Hundreds of people have been compensated after a law criminalising homosexuality continued to be enforced after the Second World War.

The legislation saw people investigated or persecuted for their sexuality, which German authorities are now trying to make up for.

Paragraph 175 was created in 1871 before being repealed in 1994, with it being most severely implemented under Nazi rule.

Up to 50,000 men were convicted under it between 1949 and 1969 and it was predominantly used against gay men.

On 13 September, the country’s Federal Office of Justice shared that 317 applications were received and 249 of these had compensation paid out by the end of August.

This is equivalent to £732,000 worth of payouts, with 14 applications still in the processing stage.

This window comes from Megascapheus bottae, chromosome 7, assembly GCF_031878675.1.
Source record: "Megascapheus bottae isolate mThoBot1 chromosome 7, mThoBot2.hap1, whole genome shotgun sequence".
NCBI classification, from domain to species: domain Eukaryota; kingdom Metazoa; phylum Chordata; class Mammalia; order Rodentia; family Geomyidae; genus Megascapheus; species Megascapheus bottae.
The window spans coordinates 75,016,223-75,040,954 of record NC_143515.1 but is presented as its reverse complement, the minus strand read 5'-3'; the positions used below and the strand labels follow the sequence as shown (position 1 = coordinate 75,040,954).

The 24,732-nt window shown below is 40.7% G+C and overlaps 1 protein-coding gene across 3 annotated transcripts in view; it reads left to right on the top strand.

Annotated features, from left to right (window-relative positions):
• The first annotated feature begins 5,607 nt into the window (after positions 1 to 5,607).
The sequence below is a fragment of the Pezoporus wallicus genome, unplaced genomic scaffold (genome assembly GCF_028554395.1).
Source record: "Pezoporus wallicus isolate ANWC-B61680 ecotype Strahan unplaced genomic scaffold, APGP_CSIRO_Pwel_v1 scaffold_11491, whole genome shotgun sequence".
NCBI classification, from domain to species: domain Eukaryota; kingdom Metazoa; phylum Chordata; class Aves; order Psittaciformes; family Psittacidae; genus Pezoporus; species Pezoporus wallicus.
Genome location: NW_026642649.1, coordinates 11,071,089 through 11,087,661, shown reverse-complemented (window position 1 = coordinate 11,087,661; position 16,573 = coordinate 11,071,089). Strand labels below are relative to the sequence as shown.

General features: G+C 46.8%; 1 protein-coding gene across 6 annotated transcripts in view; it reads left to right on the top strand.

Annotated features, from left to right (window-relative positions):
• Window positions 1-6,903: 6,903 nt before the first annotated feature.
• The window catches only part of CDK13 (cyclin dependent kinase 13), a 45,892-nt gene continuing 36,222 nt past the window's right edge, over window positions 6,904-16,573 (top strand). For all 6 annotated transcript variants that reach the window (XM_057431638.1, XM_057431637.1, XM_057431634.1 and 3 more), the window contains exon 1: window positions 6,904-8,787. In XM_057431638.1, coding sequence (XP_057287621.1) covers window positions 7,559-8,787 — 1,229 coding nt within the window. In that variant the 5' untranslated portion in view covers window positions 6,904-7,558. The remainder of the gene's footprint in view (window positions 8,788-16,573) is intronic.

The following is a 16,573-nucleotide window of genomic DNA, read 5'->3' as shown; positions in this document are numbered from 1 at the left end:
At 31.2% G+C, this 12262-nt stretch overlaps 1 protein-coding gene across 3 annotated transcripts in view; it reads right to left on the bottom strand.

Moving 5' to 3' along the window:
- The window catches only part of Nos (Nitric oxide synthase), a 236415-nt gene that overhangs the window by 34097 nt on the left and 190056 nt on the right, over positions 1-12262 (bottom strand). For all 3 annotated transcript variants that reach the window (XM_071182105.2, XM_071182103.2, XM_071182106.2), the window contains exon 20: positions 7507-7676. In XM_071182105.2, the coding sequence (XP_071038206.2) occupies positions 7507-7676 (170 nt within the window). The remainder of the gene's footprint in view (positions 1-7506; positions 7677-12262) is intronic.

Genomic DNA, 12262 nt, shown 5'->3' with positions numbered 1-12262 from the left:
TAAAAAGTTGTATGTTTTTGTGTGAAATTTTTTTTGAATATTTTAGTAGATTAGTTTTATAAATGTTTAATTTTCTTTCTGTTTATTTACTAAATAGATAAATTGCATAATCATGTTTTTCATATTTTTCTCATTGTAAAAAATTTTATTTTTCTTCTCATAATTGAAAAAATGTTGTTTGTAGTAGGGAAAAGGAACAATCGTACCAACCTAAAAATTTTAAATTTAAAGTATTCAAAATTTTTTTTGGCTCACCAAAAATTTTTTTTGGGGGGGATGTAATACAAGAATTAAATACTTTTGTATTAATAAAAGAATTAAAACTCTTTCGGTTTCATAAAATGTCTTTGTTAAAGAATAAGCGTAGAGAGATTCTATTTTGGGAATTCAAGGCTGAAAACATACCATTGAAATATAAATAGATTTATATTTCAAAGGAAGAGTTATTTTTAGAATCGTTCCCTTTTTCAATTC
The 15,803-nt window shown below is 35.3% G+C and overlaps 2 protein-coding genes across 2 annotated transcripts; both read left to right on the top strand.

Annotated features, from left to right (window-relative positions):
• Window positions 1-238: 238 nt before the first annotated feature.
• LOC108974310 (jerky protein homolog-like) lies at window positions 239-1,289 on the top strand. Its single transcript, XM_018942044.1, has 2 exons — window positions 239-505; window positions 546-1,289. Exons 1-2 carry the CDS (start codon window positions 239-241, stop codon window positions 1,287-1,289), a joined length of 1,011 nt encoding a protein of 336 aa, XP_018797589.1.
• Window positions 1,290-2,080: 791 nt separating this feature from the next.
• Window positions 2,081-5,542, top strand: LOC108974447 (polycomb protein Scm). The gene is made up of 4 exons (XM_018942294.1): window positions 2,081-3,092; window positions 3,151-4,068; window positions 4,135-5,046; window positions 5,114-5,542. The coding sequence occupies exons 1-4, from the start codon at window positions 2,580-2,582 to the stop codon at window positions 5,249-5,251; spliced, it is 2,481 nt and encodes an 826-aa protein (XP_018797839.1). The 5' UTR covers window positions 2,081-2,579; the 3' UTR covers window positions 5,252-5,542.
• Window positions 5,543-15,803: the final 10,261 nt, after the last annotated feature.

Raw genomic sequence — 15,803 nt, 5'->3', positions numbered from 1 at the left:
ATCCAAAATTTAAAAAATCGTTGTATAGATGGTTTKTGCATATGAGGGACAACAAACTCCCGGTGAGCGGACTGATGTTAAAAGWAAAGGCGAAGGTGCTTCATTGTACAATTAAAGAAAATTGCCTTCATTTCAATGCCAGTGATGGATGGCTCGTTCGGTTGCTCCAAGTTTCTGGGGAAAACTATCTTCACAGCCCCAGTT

The office said that there have been 18 rejections and 36 withdrawals so far and the compensations available also apply to those convicted in East Germany.

The convictions made under the law were annulled in 2017, with it being in place until 1969 when West Germany decriminalised homosexuality.

Compensation is offered at a rate of €3,000 per conviction, as well as €1,500 for every year spent in jail because of it.

There is also €500 for each investigation opened, €1,500 for every year sent in pre-trial custody and the same amount for other disadvantages related to the law.

A statement was approved by the German parliament in 2000 which officially declared the country’s regret over keeping the law in place after the war.

Those wishing to apply for compensation have been given a deadline of 21 July 2022 to do so.